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For most investors who have grown up on the diet of high stock beta = high risk, this statement will come as a surprise. Beta means nothing for a stock. And beta explains nothing about the investment merits of a stock.
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Let me start with two thought experiments to drive this point home.
Thought Experiment 1: High Stock Beta, Undervalued Stock
Let’s say you are interested in a stock that has declined significantly in the recent months. So much so that at this time, after you have done your research and due diligence, you come to a conclusion that the stock presents a compelling value. In fact, you conclude, that this investment is as sure a bet as any one is ever likely to get. The market has over done its selling, as it generally does when there is a investor panic.
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Let’s also spice it up a little and inject some specifics. This company, even though its stock has taken a beating, continues to generate more in free cash flow per year, than its entire market value, even after servicing its debt. You look deeper and find that after you clear away all the accounting clutter and GAAP mandated non sense, the stock is priced at about 1 times net earnings per share (earnings per share definition).
In short, this is a bargain unlike any other.
Heck, if this level of undervaluation continues, the company can just decide to buy itself out and go private. That would be a very wise decision on their part. Alternatively, it is a very good acquisition for a smart corporate buyer. There is no way this kind of undervaluation will be allowed to continue. Sanity eventually returns.
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Now the question is, if you decide to invest in this stock, are you taking enormous amounts of risk? The market thinks you are. The recent falling over the cliff of the stock price has pushed the stock’s beta to beyond the threshold a rational investor would contemplate investing at. When the price starts moving up, it is likely going to be very volatile as well.
But you know that the risk here is close to zero. Just like Buffett thought the risk of investing in Washington Post was close to zero.
What do you think?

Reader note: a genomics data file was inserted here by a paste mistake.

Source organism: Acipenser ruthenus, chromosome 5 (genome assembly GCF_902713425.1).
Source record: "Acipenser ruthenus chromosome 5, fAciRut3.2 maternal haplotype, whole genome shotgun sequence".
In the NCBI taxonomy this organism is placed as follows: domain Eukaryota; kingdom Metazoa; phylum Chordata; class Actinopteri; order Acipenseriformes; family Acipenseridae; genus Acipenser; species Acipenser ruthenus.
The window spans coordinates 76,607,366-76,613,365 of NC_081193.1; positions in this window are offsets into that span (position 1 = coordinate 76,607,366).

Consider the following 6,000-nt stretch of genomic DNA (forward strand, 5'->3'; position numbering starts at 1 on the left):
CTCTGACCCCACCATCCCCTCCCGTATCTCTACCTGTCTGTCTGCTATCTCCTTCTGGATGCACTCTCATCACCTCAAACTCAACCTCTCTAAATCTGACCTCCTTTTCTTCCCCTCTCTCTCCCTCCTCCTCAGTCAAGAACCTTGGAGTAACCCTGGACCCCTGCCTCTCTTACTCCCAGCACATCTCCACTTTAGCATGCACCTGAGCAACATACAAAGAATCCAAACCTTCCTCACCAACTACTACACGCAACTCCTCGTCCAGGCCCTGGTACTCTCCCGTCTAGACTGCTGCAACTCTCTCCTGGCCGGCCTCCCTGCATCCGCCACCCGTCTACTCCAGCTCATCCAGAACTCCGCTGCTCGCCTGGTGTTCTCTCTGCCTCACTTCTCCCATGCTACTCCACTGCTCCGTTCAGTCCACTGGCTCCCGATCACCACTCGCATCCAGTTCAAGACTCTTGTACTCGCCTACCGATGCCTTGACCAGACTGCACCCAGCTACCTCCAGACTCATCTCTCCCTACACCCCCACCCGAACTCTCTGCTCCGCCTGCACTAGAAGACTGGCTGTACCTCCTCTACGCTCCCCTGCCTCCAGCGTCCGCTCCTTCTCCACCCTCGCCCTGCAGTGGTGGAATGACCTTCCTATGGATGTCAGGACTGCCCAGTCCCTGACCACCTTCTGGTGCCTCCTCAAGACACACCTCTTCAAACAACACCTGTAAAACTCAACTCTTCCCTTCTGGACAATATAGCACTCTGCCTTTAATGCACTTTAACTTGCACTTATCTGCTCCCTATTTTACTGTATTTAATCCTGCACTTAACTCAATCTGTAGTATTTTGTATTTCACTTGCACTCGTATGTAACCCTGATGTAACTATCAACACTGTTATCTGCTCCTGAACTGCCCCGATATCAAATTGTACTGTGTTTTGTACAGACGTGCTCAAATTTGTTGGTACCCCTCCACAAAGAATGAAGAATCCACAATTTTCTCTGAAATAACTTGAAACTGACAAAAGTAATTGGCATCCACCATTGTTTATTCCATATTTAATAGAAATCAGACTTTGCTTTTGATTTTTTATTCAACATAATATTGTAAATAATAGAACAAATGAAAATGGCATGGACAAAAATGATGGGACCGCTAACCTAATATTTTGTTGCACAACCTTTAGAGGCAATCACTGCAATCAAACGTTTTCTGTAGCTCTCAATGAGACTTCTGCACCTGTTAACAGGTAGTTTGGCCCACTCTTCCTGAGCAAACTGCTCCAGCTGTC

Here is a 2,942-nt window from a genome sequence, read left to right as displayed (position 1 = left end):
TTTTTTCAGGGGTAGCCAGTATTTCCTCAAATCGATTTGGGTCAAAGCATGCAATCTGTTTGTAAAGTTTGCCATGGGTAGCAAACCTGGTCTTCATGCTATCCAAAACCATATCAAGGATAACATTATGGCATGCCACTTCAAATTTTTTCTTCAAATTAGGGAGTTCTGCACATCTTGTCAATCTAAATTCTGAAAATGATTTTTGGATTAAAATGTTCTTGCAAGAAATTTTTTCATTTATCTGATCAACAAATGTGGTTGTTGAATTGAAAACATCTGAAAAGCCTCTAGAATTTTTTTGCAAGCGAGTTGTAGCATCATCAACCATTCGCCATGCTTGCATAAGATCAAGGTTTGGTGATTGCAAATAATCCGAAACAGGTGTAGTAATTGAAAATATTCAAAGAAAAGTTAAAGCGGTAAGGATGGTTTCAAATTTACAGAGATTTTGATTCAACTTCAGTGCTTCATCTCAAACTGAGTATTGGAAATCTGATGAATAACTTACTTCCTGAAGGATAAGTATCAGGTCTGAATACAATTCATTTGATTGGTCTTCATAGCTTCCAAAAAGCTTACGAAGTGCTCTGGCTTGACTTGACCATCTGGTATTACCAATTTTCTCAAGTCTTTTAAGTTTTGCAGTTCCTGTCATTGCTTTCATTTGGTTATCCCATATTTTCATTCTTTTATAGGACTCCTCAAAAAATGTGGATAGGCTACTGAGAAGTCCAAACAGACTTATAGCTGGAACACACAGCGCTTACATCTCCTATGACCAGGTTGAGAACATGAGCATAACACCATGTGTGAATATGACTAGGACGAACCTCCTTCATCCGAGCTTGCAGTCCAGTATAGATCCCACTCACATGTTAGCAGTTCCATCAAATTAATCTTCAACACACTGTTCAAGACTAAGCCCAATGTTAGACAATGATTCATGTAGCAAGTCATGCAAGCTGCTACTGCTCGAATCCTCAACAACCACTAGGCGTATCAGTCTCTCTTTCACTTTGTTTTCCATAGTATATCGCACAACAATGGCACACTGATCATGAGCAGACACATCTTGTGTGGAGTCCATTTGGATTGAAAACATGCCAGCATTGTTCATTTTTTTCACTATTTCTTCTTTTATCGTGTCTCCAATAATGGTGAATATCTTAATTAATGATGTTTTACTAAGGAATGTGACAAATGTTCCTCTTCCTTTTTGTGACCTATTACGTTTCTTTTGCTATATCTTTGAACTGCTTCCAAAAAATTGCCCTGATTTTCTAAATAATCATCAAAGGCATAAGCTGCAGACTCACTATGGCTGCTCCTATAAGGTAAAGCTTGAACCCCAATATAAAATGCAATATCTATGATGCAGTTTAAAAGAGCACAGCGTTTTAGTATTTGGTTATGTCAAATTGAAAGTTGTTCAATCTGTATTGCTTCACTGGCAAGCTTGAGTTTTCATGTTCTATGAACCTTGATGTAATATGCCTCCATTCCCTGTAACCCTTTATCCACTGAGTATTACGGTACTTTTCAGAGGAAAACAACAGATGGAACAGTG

Thought Experiment 2: Low Stock Beta, Undervalued Stock
Let’s say you found a stock that no one cares about. It is a small company in the middle of nowhere in a boring industry. There is no analyst coverage, they have never been part of the Inc 500 and CEO owns so much of the company stock that it is almost like his family business. Which it was at one time.
In a quaint departure from the norm, the company management makes decisions that are decidedly long term. Some of these decisions involve capital expenses that will kill their next quarter’s earnings, were it not for the fact that they do not worry about issuing guidance and there is no analyst breathing down their necks.
The company’s balance sheet is like Fort Knox. Their margins lead the industry. It is a real gem. And the dividend is to die for. The management takes care of its shareholders.
You realize that the stock price today is much below where it ought to be given the company fundamentals. It is a great buy. And when some of the past capital investments start paying off, the company and the stock will be noticed. For the past few years, though, the stock has stayed sleepy and its beta is less than half of the market.
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So you buy the stock.
You know your risk is low, and the beta is low, so it all matches up. Right? But that is not why you bought the stock. You bought this stock because you expect the stock to provide a return that is significantly better than the market. And as the stock gets discovered, this return will come to you in fits and starts. The price may become volatile, but you know in the long run you will make handsome profits.
You bought the stock because you know you are buying it at a low and your downside is protected, but you want the beta to be high on the upside and you want to capture that upside.
- Price =/= Value, and
- Volatility (stock beta) =/= Risk
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Besides, stock prices over the short term are essentially random and over long term are dictated by the fundamentals and the company performance in the future. The beta measures the past volatility of the stock and has no bearing on what the stock does in the future. A stock is not born with a beta assigned to it. Every stock moves through periods of high beta and low beta. The trick is to focus on the business fundamentals and find great opportunities to invest.
Where Does Stock Beta Make Sense?
Beta makes sense in the context of a portfolio. You want to have enough diversity in your stock picks that your overall portfolio becomes less volatile by reducing correlation between your holdings. One way to do this is to get exposure to different industries that are not tied to each other. However, unless you are buying a mutual fund, you will still actively manage your investments based on their own individual investment merit. And if you are a value investor, you have already taken pains to not over pay and have therefore cut down a good chunk of your downside risk on each stock that you buy.
As Warren Buffett points out, cash and other “currency” investments are some of the lowest beta investments available, and they are the riskiest ones for preserving or enhancing your future purchasing power. What is more important is to judge the risk of capital loss before making any investment.
This article is quoted and referenced in the book Mezzanine Financing: Tools, Applications and Total Performance by Professor Luc Nijs and published by Wiley Finance. Look for it in Chapter 3 which deals with the Intrinsic Cost of the Mezzanine Finance Products.